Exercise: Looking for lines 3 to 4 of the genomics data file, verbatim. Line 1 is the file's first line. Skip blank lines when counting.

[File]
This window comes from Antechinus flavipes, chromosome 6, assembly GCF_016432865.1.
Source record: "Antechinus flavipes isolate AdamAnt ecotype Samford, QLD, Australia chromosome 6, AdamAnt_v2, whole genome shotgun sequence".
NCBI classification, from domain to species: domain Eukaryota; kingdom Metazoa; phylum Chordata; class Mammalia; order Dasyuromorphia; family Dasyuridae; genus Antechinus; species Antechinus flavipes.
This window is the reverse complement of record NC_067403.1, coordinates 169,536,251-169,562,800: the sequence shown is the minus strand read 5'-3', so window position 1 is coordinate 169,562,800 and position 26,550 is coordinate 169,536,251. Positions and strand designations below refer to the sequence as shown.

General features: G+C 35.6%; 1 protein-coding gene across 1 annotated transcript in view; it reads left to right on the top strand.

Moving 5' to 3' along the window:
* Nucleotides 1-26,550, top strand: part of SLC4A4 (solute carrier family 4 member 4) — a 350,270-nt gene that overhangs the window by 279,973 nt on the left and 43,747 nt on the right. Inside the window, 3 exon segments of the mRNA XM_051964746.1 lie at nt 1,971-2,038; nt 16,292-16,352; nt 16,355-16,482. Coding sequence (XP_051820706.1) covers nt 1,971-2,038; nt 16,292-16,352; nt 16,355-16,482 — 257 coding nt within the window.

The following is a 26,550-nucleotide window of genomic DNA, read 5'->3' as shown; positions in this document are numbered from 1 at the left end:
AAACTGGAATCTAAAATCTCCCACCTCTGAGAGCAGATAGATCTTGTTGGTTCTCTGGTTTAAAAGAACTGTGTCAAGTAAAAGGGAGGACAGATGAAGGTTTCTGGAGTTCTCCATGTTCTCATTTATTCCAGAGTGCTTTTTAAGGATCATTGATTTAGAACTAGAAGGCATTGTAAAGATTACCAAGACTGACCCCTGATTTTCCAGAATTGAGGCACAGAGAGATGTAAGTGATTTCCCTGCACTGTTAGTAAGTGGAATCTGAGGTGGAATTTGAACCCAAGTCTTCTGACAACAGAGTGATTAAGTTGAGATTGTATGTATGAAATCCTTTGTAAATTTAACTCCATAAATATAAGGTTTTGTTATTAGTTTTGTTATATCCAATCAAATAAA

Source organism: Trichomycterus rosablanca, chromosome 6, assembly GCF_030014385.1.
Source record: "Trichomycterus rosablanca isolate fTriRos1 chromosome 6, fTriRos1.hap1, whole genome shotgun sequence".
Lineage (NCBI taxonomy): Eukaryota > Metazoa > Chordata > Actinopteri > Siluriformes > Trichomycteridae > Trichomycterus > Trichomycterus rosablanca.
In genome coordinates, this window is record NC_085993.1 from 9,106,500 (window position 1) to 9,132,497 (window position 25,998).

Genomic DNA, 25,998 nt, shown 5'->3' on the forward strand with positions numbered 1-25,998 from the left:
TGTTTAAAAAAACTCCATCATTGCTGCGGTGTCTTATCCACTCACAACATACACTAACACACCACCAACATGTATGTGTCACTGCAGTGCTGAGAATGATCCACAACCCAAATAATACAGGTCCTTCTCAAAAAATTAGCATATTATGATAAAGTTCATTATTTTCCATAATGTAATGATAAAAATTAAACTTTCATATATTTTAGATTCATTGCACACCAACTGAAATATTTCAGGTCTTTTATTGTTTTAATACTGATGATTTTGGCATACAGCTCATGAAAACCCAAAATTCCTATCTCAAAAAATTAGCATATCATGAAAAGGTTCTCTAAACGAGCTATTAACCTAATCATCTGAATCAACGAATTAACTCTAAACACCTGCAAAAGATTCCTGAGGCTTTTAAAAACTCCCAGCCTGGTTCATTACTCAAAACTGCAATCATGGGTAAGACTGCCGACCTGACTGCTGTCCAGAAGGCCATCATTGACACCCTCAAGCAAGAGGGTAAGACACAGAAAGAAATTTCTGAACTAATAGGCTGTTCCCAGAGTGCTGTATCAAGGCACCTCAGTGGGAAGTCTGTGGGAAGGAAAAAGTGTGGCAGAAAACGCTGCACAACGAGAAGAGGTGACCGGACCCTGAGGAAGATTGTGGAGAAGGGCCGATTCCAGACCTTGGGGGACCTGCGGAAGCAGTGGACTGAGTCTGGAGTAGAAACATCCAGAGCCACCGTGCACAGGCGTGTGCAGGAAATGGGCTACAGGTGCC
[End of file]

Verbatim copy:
NCBI classification, from domain to species: domain Eukaryota; kingdom Metazoa; phylum Chordata; class Mammalia; order Dasyuromorphia; family Dasyuridae; genus Antechinus; species Antechinus flavipes.
This window is the reverse complement of record NC_067403.1, coordinates 169,536,251-169,562,800: the sequence shown is the minus strand read 5'-3', so window position 1 is coordinate 169,562,800 and position 26,550 is coordinate 169,536,251. Positions and strand designations below refer to the sequence as shown.